Democrats have pushed Washington into lawlessness. Here’s how we restore order

Guest Editorial by Sen. Jim McCune | Tacoma News Tribune | Feb. 1, 2024

They call themselves “Kia Boys.” Young, mostly male, inspired by social media attention and lax police pursuit laws, they have brought chaos and destruction to our roads and retailers.

A man who is allegedly one of them, 18-year-old Saylen Kelly, pleaded not guilty Jan. 22 to eight charges of auto theft despite allegedly making multiple Instagram posts that bragged about his exploits. Prosecutors say eight stolen cars were recovered within 1,000 feet of his home.

Stealing cars, posting about it online and stashing the cars nearby is not the brightest move, but par for the course in what are becoming known as “crash-and-grab” robberies.

These criminals use stolen vehicles to smash storefronts, take what they can, then quickly flee in another stolen car. They do thousands of dollars in damage and put lives at risk for what is often relatively little merchandise and cash — and often hit multiple locations.

Some retailers around the country have been hit five, seven, even eight times, to the point it is almost routine. Some have stopped reporting the issue to law enforcement, which means we don’t know how bad the problem really is.

While any storefront retailer can become a crash-and-grab victim, these criminals favor smoke and vape shops, and cannabis retailers.

Cannabis shops are plentiful and have become a magnet for criminal activities. According to Washington’s Craft Cannabis Coalition, robberies at pot shops spiked in 2022, with more than 100 incidents reported. Criminals know these are primarily cash-only businesses, which makes them easy targets. Employees have been harmed, customers and neighbors have been traumatized.

These dangerous crash-and-grabs are also just the latest manifestation of the breakdown in public safety.

Crime data from the Federal Bureau of Investigation for 2022 ranked Washington second nationally for auto theft with 693 automobiles stolen per 100,000 people — a jump of nearly 40% since just 2021.

The Forbes Retail Theft Index found reported retail thefts in Washington are 48% higher than the population would suggest. The 24% rise in larceny thefts from 2019 to 2022 is also second-largest in the nation, according to FBI crime data.

Washington’s violent crime rate was about 1% below the U.S. rate in 2022. A decade earlier it was about 23% below the national rate.

This chaos and lawlessness is the price of bad policies, particularly laws passed by the Legislature’s Democratic majorities.

The party’s mistakes include the disastrous 2021 law that restrict law enforcement from pursuing suspects and the so-called “Blake Fix, which reduced hard drug possession to a gross misdemeanor.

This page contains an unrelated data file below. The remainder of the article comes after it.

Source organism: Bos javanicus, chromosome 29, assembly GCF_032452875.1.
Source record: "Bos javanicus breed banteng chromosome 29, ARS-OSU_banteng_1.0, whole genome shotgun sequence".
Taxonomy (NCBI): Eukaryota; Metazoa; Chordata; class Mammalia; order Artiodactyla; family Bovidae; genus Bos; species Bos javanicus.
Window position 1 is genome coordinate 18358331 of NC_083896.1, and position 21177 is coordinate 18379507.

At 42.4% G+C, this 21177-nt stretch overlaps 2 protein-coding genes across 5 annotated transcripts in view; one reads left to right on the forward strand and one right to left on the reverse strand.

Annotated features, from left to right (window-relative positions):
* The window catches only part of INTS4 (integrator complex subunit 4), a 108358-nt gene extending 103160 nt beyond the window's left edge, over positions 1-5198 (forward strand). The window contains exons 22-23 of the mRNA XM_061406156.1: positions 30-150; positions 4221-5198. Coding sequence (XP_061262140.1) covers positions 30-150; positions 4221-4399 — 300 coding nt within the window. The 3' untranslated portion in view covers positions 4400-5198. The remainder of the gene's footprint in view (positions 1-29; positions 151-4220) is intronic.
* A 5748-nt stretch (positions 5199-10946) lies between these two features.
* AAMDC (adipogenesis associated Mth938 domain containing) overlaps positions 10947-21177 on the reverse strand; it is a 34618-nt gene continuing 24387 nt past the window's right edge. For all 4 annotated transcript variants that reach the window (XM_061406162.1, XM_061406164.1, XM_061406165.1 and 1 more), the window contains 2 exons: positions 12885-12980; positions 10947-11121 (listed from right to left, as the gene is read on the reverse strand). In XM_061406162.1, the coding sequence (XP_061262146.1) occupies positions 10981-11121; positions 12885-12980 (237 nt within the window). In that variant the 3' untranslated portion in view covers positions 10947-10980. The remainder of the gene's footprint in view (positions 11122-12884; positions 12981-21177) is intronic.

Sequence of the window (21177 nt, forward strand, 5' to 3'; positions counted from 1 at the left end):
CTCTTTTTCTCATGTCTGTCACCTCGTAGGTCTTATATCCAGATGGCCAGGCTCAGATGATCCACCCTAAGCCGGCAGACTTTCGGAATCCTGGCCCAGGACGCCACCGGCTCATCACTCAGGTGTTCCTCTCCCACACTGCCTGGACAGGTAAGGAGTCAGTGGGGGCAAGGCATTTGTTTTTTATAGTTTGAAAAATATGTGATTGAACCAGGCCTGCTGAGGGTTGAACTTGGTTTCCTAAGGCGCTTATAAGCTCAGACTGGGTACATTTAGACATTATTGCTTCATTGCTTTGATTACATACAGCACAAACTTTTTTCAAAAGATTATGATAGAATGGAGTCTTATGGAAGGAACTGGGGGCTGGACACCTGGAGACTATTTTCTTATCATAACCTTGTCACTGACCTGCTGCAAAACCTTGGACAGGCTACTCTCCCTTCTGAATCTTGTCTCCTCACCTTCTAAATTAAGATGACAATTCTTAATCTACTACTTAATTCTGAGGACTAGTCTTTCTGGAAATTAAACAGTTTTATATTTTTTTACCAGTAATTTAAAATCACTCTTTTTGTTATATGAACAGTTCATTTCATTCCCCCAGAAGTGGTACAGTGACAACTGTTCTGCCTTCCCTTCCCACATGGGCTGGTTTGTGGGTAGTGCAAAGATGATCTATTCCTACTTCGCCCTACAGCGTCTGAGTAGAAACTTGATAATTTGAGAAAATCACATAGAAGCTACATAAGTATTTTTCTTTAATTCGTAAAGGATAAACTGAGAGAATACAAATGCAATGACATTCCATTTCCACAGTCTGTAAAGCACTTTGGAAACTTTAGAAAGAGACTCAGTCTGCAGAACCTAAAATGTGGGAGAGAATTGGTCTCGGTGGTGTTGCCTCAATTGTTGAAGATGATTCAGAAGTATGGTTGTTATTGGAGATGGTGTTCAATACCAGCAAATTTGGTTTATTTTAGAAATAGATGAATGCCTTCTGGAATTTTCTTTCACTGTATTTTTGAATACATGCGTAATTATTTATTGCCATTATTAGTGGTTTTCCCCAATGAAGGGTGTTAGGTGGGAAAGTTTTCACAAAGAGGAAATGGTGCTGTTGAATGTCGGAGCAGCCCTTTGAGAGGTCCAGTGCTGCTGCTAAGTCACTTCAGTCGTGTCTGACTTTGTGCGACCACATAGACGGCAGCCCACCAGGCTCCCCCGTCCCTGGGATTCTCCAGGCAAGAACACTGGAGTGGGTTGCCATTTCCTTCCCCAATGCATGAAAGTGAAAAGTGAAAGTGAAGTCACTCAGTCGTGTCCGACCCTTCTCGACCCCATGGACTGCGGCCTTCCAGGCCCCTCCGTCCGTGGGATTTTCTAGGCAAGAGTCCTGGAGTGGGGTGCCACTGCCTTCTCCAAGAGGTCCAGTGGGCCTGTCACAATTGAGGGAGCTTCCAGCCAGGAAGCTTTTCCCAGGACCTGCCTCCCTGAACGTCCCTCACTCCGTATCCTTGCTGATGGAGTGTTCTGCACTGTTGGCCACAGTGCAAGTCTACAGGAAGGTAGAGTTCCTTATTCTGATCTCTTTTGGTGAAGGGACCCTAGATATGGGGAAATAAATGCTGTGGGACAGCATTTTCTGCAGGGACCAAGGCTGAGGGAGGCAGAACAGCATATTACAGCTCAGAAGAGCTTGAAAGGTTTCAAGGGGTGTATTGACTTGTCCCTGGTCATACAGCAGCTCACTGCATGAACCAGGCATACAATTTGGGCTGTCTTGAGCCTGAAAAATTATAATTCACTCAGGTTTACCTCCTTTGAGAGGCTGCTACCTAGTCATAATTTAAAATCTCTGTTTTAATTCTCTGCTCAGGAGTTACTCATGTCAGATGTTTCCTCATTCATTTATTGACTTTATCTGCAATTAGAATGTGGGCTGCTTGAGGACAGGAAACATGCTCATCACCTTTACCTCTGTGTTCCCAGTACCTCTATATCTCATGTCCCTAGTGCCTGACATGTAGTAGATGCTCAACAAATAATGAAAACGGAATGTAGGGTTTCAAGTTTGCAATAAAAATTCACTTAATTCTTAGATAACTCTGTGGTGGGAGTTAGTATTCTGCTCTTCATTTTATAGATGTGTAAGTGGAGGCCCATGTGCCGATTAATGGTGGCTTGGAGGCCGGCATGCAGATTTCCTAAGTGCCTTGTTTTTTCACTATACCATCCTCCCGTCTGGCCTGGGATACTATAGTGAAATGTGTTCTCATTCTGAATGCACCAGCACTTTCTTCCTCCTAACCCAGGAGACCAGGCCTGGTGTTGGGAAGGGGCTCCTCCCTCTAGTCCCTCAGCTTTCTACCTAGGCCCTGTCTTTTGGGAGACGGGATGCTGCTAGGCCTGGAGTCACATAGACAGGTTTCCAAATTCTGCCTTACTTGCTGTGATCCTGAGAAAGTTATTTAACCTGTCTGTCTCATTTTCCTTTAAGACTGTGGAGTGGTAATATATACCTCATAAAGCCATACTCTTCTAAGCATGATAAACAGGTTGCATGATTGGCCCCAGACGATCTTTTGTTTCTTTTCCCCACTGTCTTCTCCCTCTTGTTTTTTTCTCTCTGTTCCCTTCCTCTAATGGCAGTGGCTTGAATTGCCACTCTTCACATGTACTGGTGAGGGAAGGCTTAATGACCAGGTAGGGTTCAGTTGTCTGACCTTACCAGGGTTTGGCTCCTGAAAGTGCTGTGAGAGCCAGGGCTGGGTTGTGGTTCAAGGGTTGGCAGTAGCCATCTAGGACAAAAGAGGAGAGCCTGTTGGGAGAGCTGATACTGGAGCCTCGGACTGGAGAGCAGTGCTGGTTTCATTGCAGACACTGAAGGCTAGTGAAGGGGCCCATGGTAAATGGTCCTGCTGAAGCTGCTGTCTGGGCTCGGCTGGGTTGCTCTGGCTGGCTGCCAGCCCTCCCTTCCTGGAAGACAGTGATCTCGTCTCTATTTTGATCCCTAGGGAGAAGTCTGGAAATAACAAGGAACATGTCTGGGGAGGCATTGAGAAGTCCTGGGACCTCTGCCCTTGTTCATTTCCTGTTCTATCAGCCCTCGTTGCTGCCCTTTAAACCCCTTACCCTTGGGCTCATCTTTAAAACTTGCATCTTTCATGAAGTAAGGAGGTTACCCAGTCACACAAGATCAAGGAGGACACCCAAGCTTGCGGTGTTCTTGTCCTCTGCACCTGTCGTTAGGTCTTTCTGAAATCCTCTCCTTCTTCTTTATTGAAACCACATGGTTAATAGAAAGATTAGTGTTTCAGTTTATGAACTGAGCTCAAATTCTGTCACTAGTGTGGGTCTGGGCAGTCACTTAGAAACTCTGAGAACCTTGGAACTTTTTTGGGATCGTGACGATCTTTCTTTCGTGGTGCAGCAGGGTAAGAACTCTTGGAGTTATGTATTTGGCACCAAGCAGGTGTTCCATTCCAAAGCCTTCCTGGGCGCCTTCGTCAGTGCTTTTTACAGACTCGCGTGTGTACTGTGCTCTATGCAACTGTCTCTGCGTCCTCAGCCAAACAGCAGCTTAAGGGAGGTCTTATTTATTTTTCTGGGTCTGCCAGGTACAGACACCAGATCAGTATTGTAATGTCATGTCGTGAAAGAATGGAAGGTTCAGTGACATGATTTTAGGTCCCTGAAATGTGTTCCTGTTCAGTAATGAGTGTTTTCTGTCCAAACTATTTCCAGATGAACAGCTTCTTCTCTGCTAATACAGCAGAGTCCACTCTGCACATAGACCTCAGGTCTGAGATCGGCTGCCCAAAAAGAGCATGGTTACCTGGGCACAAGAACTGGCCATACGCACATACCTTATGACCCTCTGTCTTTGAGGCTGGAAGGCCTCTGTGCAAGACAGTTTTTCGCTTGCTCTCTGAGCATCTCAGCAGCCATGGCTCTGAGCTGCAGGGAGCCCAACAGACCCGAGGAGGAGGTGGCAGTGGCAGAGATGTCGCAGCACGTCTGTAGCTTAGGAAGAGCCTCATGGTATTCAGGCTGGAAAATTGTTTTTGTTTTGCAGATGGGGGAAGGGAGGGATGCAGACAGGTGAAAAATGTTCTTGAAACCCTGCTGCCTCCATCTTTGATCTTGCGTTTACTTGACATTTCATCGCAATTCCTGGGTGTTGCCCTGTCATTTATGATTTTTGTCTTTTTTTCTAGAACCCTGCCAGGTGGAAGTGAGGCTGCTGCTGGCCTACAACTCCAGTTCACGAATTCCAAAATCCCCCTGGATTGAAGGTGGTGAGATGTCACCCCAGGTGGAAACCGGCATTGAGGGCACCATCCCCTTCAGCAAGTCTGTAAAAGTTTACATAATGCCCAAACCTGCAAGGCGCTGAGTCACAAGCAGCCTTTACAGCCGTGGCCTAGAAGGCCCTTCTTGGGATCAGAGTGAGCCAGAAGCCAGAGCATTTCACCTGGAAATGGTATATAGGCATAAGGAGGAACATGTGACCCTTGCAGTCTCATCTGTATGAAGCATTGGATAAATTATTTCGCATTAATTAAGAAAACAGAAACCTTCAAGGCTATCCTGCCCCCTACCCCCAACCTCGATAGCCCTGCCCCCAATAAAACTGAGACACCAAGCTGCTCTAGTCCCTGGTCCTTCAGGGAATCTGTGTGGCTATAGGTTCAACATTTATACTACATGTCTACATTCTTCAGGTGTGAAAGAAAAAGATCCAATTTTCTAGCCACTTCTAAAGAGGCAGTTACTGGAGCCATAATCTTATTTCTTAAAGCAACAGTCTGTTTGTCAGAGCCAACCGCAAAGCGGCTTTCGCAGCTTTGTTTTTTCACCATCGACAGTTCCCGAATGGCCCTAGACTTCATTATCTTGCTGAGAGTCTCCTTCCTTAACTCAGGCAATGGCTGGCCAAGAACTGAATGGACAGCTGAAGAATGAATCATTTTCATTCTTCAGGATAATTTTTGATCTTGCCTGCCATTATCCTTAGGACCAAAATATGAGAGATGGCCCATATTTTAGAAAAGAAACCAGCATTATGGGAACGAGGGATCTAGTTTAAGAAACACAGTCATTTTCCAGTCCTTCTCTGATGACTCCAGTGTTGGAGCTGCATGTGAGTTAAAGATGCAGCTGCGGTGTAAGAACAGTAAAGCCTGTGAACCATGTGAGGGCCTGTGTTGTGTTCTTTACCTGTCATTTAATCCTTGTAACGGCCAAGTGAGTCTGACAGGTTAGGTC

According to the Washington State Patrol, between 2014 and 2020 an average of 1,200 suspects per year fled from police. In 2022, after the pursuit standard was raised to probable cause, 3,100 suspects fled — an increase of more than 150%.

Before the change in this law, the statewide record for stolen cars in a single year was 30,000. That record was shattered when nearly 47,000 vehicles were stolen in 2022.

Democrats have been forced to walk back some of these policies, but even the changes adopted in 2023 fail to fully restore the law to a reasonable standard. Crimes like burglary still do not qualify for a chase.

Fortunately, we can take some common-sense steps to restore law and order.

First, lawmakers should enact Initiative 2113, and remove some of the remaining unnecessary restrictions on police pursuits. If passed, vehicular pursuits would be allowed when the officer has a reasonable suspicion that a person has violated the law or poses a threat to the safety of others; when those safety risks are greater than those of the pursuit, and a supervisor authorizes the pursuit.

Second, the Legislature should pass the measures I have introduced that directly targets crash-and-grab robberies.

Senate Bill 6133 would increase penalties for those who use a car to cause damage or gain entry to a cannabis retailer to commit a crime. Should this bill become law, someone using a car to smash-and-grab at a cannabis store can face a charge of first- or second-degree robbery — both felonies.

Allowing police to pursue criminals, stronger penalties for these “trending” crimes, and creating a culture that respects and appreciates good cops while holding bad apples accountable — now there’s a significant step toward restoring law and order and putting the Kia Boys out of business.

Sen. Jim McCune (R-Graham) represents the 2nd Legislative District, which includes parts of Pierce and Thurston counties. He currently serves on the Senate Law and Justice Committee.

Read more at: